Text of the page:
POSTSCRIPT / January 8, 2006 / Sunday


Philippine STAR Columnist

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Boncodin okayed P10-B for 'bridges to nowhere'

ROADS TO FOLLOW: There is this campaign story of a congressional candidate promising the townspeople at a miting de avance to build a bridge for them. When the mayor whispered to him that there was no river or creek in the area that might need a span, the candidate was unfazed.

“It’s all right,” he supposedly went on, “we build the bridge first, then worry about the river later.”

This line seems to have been rewritten to “Let’s build the bridge first, the roads will follow” as it has been shown that under the “Tulay ng Pangulo sa Kaunlaran” (The President’s Bridges to Progress) program, some bridges were built even when there were no roads yet to connect to them.

An opposition senator who had no sense of humor promptly snatched the anomaly and went to town ridiculing in a PowerPoint presentation what he said were the “Bridges to Nowhere” of President Gloria Arroyo.

But it ceased to be funny when we read later in a report of the UK-based Guardian that the bridges built by the British firm Mabey & Johnson had cost more than £429million (P40 billion), that they were overpriced and that some smart operators with Palace connection made a fortune from the program.

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P10-B OKAYED: After I took off from the Guardian and revisited the “Bridges to Nowhere,” a number of people stepped forward with documents purporting to show that the bridges program, indeed, needs some cleansing and deodorizing — and that some crooks must go to jail or on exile.

A Malacanang mole offered documents showing among other things that just before then Budget Secretary Emilia Boncodin joined disgruntled Cabinet officials in resigning last July 8 and asking President Gloria Arroyo to step down, she approved the release of another P10 billion for the bridges program.

The DBM’s Forward Obligational Authority (FOA) dated June 28, 2005, signed by Boncodin confirmed budget approval for another Mabey & Johnson project under the “Tulay ng Pangulo sa Kaunlaran” program.

Ten billion pesos is a lot of money to spend on rickety temporary Bailey bridges — especially as a few of them were reportedly put up in zero-traffic sites where roads to connect to them still had to be built as if in an after-thought.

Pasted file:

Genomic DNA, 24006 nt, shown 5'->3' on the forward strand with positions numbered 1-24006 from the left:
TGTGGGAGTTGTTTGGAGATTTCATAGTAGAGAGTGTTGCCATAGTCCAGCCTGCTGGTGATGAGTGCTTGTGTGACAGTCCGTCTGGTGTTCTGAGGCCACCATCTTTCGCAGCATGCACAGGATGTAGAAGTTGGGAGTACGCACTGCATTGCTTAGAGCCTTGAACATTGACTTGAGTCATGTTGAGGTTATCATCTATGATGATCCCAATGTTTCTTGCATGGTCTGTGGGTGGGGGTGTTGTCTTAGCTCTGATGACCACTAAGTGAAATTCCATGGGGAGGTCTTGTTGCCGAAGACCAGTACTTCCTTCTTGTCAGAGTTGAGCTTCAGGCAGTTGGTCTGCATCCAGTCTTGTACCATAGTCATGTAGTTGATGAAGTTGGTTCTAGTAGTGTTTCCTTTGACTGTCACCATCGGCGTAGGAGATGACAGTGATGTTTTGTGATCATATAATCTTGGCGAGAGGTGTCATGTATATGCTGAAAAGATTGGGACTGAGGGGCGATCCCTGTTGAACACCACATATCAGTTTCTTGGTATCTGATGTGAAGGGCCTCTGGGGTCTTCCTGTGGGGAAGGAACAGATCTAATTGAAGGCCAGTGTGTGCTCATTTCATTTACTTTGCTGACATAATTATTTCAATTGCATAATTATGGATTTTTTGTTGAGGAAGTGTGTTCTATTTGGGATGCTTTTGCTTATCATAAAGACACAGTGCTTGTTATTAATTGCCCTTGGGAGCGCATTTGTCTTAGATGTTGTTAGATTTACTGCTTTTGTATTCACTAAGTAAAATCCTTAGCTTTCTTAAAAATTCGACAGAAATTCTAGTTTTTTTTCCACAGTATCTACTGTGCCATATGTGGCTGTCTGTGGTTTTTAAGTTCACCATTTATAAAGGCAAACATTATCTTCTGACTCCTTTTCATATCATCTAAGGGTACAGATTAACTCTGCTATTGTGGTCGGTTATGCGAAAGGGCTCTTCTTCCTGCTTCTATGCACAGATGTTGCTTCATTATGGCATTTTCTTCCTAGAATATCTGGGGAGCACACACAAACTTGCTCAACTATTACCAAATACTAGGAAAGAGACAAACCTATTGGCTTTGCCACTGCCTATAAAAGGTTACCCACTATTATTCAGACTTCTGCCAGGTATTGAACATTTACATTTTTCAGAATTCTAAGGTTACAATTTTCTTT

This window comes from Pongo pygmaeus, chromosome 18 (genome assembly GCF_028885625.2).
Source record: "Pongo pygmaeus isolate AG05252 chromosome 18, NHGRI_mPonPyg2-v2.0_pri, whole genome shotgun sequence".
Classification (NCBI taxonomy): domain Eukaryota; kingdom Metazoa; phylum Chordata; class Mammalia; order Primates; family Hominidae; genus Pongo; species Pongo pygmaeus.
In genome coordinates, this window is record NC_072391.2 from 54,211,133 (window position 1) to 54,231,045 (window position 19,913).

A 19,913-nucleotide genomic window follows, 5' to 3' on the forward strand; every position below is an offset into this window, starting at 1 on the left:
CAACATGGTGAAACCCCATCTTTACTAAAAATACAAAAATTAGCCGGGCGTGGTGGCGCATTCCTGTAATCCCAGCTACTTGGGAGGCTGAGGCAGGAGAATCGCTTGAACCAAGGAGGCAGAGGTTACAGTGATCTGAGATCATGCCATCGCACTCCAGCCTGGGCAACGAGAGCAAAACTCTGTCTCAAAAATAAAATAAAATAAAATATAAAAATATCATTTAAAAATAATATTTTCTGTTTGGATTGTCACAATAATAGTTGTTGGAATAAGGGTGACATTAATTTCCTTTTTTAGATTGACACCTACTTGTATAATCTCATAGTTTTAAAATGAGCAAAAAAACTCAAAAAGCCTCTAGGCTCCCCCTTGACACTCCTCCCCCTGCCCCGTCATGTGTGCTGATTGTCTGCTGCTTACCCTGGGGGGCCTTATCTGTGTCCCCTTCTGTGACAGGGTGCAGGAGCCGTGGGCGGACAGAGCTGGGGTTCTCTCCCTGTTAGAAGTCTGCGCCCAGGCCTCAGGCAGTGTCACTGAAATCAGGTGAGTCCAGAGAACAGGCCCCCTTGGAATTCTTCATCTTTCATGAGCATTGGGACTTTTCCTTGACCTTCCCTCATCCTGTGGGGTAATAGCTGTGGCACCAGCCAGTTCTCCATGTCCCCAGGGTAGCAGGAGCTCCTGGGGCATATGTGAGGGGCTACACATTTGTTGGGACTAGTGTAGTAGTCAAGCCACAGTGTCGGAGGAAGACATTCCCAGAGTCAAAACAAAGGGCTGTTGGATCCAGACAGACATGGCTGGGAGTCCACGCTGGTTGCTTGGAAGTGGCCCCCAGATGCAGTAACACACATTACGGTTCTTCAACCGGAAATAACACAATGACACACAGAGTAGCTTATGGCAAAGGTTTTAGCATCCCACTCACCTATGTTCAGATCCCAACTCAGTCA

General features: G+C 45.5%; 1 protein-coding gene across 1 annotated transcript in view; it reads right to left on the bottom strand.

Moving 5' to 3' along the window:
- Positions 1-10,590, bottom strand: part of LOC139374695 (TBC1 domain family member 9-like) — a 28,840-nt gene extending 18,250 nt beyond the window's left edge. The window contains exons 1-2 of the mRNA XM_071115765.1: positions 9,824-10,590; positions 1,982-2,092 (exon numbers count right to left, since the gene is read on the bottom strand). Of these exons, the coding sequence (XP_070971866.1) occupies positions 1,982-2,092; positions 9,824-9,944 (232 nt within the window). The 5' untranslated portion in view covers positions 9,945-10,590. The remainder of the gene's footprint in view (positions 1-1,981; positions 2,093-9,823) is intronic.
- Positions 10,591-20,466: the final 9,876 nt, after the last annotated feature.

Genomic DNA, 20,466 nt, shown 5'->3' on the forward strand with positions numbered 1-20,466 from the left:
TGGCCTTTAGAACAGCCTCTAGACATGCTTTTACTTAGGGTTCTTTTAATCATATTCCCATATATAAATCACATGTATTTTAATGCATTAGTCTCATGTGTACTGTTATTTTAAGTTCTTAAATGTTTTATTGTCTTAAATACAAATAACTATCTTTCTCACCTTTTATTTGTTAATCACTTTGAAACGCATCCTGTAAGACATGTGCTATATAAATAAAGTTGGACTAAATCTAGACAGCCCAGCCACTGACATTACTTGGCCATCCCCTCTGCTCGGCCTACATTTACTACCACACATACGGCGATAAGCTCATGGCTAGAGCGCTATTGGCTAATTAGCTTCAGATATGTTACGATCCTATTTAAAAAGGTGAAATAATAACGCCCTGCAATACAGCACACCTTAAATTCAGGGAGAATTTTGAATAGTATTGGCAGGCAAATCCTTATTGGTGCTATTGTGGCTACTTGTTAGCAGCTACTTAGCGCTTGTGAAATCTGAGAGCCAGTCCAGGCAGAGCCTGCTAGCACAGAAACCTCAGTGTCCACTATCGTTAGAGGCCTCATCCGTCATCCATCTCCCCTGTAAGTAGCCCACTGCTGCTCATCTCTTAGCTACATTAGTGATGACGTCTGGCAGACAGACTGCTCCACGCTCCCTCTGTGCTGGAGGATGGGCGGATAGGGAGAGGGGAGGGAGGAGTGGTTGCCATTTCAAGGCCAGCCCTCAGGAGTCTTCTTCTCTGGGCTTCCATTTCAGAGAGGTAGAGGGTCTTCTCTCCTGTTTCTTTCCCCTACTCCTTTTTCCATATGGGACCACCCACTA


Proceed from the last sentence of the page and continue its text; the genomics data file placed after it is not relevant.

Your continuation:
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OVERPRICE: Just 30 percent of that fresh P10-billion release is P3 billion in you know what! It was gross, considering that the country was in fiscal crisis at the time and the government was left scraping the bottom of the barrel after the massive May election spending.

And then, as a POSTSCRIPT reader asked, why is the Arroyo administration unusually interested in assembling temporary Lego-like spans that are priced much higher than solid permanent bridges that could last a lifetime?

Quoting highways department internal figures, the Guardian reported that Mabey’s steel superstructures cost about £4,800 (P442,000) per lineal meter.

In comparison, the British paper said an Austrian firm, Waagner-Biro, won a small contract from the highways department to supply comparable superstructures for only £3,138 (P288,000). A UK consortium, Balfour-Cleveland, was quoting £2,899 (P266,000), it added.

To whom did the apparent overprice go? Ombudsman Merceditas Gutierrez would be able to tell us taxpayers if only she would muster enough courage to look under the bridge despite her known closeness to the First Family.

(To get the peso values above, I used the exchange rate of £1=P92. But in the DBM papers signed by Boncodin, the exchange rate applied was £1=P100.)

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CRY FOR VENGEANCE: Lawyers have taken over the rape case brought before an Olongapo court against four US servicemen and the Filipino driver of the van allegedly used to grab and rape the victim at the Subic Bay Freeport last Nov. 1.